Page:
Deck of Jack
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Deck of Jack

Band EDM Punk

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Music

The best kept secret in music

Press


"The Real Deal"

I didn’t know much about Deck of Jack before I saw them last Tuesday night. I knew they had quite a rabid following (I mean that in a good way), and I also knew that music/media mogul Robert Schintziss had recently put them under his wing. Apparently he’s either their manager, or the leader of their entourage in a push to give them a higher profile.
Whatever the case, I was seriously “blown away.” I don’t like using that word, but at the moment I can’t think of anything better. Their influences are all over the place and somehow they pulled it off. Deck of Jack seamlessly jumped from hip-hop rhymes, to electronic beats, to in your face punk rock riffs. If Run DMC would have decided to be a punk band, this is what they would have probably sounded like.
Their 30-minute set did not slow down once. And surprisingly, for their encore, they decided to put their instruments down and deliver a politically fierce hip-hop anthem calling out the news media on their scare tactics.
I smell a movement coming on, but I’ve dished out enough compliments, so I’ll stop until I see them again (which I hope is very soon).

Sanka T. Walker - Digit-4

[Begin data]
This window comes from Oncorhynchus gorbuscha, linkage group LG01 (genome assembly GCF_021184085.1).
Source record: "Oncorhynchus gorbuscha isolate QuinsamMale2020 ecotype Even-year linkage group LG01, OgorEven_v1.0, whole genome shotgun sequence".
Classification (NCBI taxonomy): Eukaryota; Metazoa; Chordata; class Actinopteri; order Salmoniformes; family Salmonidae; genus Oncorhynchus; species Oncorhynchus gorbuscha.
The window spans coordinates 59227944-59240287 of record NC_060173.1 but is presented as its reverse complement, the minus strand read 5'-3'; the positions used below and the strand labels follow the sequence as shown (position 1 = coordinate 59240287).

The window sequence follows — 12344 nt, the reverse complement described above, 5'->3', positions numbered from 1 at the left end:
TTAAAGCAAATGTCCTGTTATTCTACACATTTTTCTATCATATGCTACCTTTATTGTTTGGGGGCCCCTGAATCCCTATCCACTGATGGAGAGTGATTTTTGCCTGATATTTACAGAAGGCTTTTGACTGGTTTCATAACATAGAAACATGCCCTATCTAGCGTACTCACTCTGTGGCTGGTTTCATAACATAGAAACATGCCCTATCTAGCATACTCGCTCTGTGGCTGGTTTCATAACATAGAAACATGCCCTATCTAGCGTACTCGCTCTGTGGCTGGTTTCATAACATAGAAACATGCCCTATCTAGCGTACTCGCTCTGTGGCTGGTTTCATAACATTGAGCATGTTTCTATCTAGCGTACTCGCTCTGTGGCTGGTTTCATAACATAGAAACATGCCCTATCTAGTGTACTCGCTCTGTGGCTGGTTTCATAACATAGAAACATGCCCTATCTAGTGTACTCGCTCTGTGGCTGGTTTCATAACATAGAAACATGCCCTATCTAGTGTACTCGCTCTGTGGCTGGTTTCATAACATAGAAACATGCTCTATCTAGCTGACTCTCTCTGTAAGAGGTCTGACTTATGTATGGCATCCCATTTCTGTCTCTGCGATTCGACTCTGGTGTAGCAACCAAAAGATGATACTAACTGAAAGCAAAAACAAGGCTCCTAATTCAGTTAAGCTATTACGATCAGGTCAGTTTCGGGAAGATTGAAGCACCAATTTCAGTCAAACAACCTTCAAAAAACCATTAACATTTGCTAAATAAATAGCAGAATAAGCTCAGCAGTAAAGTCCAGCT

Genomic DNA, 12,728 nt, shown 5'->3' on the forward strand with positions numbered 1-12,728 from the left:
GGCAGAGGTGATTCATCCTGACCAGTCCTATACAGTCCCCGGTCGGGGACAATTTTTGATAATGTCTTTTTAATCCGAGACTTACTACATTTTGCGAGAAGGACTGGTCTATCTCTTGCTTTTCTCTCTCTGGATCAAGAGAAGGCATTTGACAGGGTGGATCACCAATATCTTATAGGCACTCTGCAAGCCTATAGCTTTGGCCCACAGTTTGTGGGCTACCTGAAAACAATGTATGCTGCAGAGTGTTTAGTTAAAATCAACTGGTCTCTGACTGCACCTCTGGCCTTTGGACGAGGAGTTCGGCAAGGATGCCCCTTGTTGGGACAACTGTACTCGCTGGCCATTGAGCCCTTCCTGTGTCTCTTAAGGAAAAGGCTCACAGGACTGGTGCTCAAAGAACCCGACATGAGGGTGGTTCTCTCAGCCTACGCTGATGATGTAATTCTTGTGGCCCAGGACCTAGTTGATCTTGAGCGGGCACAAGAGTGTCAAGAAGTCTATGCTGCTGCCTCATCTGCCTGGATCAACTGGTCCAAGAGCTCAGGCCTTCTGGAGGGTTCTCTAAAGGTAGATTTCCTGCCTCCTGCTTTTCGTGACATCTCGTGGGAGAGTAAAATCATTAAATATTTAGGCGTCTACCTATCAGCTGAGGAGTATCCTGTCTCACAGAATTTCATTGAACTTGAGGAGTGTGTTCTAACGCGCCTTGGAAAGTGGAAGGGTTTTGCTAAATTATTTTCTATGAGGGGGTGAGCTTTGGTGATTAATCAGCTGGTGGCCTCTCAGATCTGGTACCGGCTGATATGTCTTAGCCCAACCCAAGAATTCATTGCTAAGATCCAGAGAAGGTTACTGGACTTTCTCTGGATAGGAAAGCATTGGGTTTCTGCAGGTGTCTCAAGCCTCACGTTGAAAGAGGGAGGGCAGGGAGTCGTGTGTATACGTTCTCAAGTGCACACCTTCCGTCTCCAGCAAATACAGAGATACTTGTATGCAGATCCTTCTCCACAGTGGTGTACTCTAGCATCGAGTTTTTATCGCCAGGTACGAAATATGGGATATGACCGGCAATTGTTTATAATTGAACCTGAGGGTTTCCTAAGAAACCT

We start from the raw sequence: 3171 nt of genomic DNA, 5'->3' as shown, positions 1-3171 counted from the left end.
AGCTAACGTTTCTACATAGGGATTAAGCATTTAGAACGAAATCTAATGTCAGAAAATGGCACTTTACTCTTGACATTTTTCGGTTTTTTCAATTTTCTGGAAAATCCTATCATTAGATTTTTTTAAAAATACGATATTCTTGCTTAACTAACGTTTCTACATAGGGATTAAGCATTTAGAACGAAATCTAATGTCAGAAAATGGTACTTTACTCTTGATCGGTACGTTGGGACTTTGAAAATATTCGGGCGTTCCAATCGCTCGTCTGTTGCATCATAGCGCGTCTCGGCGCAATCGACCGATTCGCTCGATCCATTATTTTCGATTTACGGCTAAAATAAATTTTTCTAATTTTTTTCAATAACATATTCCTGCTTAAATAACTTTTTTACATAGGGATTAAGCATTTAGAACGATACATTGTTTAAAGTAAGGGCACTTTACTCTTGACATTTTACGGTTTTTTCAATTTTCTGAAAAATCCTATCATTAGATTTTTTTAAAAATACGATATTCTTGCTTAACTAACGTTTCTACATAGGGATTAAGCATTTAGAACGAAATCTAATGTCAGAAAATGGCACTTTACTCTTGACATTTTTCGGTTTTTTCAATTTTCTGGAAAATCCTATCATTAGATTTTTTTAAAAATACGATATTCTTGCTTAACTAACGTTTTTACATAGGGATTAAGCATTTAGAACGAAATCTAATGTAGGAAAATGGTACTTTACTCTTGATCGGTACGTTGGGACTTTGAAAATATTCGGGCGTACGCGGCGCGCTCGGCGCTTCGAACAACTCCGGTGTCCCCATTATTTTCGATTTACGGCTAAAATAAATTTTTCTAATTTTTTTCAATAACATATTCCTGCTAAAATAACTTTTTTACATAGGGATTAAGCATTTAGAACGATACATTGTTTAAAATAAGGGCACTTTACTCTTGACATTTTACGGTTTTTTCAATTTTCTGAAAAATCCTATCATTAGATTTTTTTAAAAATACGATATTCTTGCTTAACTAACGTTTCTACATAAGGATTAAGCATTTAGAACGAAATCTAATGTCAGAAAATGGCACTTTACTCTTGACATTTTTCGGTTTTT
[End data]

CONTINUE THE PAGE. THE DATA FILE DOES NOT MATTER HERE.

"Punks and Hip-Hoppers Unite!"

Deck of Jack’s performance last night at Mr. Small’s Funhouse was one of the best shows I have seen in a while (fun indeed, as the venue’s name suggests).
I didn’t quite know what to expect—a pair of turntables sat center stage, yet a guitar and bass were set-up stage left and right. The audience was also pretty diverse—a large contingency of both punks and ravers. After a so-so set of bar rock from a local band (Echo Jade), Deck of Jack took the stage. Their turntablist B. Lums scratched on her decks for about five minutes, and after making very good use of her cross fader, the sound of thunder filled the former church. A thick old school beat pounded as Juiceman and Fuzz took the stage performing “State of the Movement.”
“Zamboni Man” was next, and just two songs in, Deck of Jack had the whole venue bouncing up and down screaming, “Zamboni Man!” B. Lums switched up the beat throughout the song dropping in Ol’ Dirty Bastard’s “Got Your Money” and Freeway’s “Flipside.”
After the two hip-hop based songs, Fuzz and Juiceman picked up their instruments and kicked into the fierce politically-charged “Oblivious”—the backing beat provided by their drum machine, Ichiro Jackson (the only reason I know this is because they shouted him out throughout their show).
Following a few more punk songs, “Day That I Ruled the World” and “Piper’s Pit,” Deck of Jack invited Pittsburgh rock legend Donnie Iris (Jaggerz) to take the stage. This is where the night got very surreal. Here we had a group who felt both legitimately punk and hip-hop, and then they invite a new wave rock legend on stage, who joins them in singing an electronic dance song titled, “Me So Mad.” It came out of nowhere, but it fit perfectly. One electronic ditty deserves another, as Deck of Jack then performed “Heather’s Sock” to end their set—a song worthy enough for a pair of glow sticks.
The audience demanded an encore, and for it, Deck of Jack finished up with the danceable-rocker, “Teenage Slut.”
The band as well as everyone in attendance was smiling. Somehow they pulled it off. The ravers got to dance, the punks got to throw their fists in the air, and no one was alienated in the least. A little punk-rock-hip-hop utopia for all.